I’ve already given up on the ratings system I established in the previous entry. Just can’t start giving number ratings to movies on the blog. I have another, less specific idea, that I’ll unveil soon.
The Color of Noise (2015, Eric Robel)
Been listening to Boss Hog and Melvins lately, so here I am checking out another record label doc right after hating the K Records one. This is two hours on Amphetamine Reptile Records and its founder Tom Hazelmyer, which sounded like it’d be punishing, so I planned to watch it in pieces. But it turned out to be everything I’ve been looking for in a rock doc, full of great music and stories, giving valuable info on AmRep bands I’ve never listened to (and making me wish used CD stores still existed so I could go on a shopping spree). And it’s great looking – slickly designed, with a ton of great visual material (oh, those posters!) from the defunct label’s history. Watched on streaming then immediately bought the blu-ray to check out extra features. This is the movie I’ll be recommending as the apex rock doc. Bonus: the director is from Nebraska.
The guy from God Bullies, I think:
Sabbath In Paradise (1998, Claudia Heuermann)
I guess I’ve given rock docs a bad rap, because this was great also. Another John Zorn-and-gang doc, talking about their unique methods of making Jewish music. Got me thinking about how many of the musicians I love the most – Robbie Fulks, Ted Leo, Yo La Tengo, lately Zorn – are enthusiastic, omnivorous music fans themselves, curating specific music histories through their own performances (and references, collaborators, cover songs), but this thought feels like it requires a book-length exploration, so I’ll stop there.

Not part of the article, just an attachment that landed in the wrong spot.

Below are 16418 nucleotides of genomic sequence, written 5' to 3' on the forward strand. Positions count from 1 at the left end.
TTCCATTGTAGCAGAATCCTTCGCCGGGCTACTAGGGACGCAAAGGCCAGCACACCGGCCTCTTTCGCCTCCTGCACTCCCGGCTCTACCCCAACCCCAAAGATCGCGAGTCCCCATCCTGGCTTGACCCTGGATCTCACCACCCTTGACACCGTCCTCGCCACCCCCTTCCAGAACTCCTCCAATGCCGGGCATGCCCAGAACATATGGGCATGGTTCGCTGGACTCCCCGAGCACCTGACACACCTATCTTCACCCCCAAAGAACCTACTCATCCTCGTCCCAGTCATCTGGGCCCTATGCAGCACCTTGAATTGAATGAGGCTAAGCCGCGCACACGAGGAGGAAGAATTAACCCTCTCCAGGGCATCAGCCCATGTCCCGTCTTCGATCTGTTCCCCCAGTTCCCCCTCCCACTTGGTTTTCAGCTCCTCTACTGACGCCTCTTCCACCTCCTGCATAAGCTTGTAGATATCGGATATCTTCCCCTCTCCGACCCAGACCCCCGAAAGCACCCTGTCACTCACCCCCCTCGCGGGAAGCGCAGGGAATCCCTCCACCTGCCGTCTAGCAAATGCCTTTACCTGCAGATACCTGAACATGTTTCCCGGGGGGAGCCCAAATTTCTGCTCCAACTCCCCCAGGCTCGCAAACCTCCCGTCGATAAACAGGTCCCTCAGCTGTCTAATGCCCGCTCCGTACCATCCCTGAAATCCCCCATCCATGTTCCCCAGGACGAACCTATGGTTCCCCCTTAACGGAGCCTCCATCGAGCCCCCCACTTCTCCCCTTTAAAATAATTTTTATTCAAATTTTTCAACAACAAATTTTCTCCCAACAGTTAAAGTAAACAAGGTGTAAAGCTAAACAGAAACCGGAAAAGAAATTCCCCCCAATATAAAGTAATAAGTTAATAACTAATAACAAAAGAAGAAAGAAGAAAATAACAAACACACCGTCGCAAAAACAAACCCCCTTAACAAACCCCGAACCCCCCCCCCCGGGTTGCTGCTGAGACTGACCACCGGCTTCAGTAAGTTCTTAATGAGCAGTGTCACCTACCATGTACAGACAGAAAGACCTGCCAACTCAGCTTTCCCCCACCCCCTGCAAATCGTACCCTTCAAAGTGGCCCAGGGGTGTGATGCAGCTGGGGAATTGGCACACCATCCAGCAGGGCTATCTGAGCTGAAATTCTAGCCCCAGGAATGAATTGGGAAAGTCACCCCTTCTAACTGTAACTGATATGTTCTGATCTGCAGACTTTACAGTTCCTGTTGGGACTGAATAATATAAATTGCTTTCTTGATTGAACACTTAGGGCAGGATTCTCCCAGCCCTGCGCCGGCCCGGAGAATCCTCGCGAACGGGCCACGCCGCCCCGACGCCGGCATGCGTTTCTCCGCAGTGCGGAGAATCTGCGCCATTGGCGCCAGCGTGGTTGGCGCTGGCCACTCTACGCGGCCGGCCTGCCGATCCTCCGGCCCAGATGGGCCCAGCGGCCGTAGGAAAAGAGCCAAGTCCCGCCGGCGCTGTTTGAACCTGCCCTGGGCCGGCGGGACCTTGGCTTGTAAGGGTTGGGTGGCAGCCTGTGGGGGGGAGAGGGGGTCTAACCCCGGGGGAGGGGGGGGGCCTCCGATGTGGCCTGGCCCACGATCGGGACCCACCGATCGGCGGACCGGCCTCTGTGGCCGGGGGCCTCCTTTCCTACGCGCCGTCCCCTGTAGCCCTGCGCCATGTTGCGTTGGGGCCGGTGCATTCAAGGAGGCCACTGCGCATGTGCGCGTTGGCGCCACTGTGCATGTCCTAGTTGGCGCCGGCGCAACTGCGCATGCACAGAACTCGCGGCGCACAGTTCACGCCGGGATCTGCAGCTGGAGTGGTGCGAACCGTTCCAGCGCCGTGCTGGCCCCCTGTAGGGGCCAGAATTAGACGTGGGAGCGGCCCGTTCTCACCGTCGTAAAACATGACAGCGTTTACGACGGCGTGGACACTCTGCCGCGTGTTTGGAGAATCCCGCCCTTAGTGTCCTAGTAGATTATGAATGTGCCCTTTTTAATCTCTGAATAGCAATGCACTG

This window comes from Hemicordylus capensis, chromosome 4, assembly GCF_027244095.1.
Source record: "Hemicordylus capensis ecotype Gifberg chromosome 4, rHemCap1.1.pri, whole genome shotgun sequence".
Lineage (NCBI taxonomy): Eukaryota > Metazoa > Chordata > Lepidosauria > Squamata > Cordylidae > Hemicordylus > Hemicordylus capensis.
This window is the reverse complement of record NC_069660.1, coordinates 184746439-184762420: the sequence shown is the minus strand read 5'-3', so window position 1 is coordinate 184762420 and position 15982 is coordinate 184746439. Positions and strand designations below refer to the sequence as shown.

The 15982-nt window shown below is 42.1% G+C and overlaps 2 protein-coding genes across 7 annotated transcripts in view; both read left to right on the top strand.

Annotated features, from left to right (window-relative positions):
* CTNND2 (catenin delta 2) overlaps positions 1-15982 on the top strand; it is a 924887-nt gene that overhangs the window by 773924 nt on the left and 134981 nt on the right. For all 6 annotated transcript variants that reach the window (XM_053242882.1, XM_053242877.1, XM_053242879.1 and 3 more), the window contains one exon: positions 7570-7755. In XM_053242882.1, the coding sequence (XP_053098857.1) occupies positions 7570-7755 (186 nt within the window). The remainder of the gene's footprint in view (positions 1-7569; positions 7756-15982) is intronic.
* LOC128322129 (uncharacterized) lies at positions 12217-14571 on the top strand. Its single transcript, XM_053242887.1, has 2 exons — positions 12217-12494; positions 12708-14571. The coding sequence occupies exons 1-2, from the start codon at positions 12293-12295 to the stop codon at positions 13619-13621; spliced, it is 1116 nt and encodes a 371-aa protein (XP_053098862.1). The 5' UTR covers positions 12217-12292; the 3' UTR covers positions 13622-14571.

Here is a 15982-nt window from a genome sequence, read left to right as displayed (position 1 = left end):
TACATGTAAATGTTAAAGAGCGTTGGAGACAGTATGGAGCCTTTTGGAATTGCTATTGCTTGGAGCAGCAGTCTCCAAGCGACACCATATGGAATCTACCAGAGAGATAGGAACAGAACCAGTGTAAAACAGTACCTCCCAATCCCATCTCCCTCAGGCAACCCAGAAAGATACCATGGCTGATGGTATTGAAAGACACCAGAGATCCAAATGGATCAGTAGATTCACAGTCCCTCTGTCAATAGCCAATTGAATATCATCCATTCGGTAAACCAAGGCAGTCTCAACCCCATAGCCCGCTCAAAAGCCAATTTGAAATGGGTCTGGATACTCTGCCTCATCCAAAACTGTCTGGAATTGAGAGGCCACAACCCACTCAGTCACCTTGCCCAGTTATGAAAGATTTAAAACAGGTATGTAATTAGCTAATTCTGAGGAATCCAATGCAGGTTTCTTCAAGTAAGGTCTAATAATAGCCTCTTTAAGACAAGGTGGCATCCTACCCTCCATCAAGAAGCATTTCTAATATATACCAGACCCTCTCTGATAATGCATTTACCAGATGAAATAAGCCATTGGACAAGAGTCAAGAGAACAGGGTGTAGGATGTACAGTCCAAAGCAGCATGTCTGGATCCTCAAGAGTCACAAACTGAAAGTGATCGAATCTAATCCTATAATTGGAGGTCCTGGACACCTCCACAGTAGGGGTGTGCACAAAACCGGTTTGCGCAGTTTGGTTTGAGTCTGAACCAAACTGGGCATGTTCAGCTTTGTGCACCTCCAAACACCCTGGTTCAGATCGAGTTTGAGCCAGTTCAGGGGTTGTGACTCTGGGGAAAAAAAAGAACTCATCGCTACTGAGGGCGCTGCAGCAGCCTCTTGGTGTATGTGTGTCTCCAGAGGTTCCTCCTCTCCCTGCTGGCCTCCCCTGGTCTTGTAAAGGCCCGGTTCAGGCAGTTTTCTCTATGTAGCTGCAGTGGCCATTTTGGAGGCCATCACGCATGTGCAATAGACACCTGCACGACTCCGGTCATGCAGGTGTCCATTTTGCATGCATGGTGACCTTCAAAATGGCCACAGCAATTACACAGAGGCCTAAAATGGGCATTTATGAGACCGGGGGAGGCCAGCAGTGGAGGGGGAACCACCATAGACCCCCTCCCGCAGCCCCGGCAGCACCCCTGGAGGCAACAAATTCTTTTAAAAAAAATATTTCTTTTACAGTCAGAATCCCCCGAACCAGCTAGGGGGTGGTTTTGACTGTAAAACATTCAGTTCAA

This guy sits in a movie theater, reading from a holy book as if to narrate the action.
Shield Around The K (2000, Heather Rose Dominic)
Pretty amateur-looking… for a while I pretended that this was on purpose, intended to be charmingly lo-fi-looking to match the spirit of the music, but nah. Not as informative as I’d hoped either, spending the entire first hour discussing the origins and career of flagship band Beat Happening, which I’ve already covered in Our Band Could Be Your Life and the Crashing Through box set.
Halo Benders are seen but not mentioned. Dub Narcotic and the Disco Plate series: not mentioned. Cassette culture is covered, but there’s little about the twee-pop vs. riot-grrl mini-scenes. I look at a list of K artists and wonder who ARE these groups… and there are an interesting few that I’ve heard (The Make-Up, Microphones, Lync, that one Beck album) which seem to have little in common, so I was hoping for some kinda artistic overview of the roster, but maybe that’s not possible in 90 minutes. At least we got significant attention paid to the great Mecca Normal.
Musically decent, with some good concert footage and songs (usually music videos) played all the way through.
IMDB says the director played a crackhead in Schrader’s Light Sleeper.
Jammin’ the Blues (1944, Gjon Mili)
“This… is a jam session.”
Beautifully lit, with singer Marie Bryant.
Oscar-nominated, but a comedy short about talking animals took the prize.
JATP (1950, Gjon Mili)
This appears to be the movie called Improvisation on imdb. Lackadaisically spoken cast credits come five minutes in. Overall tinnier, compressed-sounding audio on my copy, and far less slickly produced than the 1944 short. On the other hand, this one I’d actually believe is a documentary of a jam session, simply recorded, gradually adding more players until Ella Fitzgerald caps it off. Not being a jazz follower I’m not getting the chills from seeing all these big names in person – Charlie Parker, Lester Young, Buddy Rich – just a pleasant 15 minutes of music.
Burn to Shine – Atlanta, GA – 7.29.2007
I remember reading in Stomp & Stammer that this was being filmed, and have been waiting the past decade to finally see it. A very nice time capsule of the Atlanta rock scene, from approx. the year I was paying the most attention, taping local bands and buying all their 7″ singles.
Mike Patton’s Mondo Cane – Santiago, Chile 2011
I love how sometimes, when Mike smiles, you can tell that he’s the devil.
Had to re-sync the audio a few times, but otherwise this show is the greatest.
Deerhunter at Coachella 2016
Tortoise at Primavera Sound 2016
Wolf Parade at Best Kept Secret Fest 2016
Animal Collective on KCRW 2016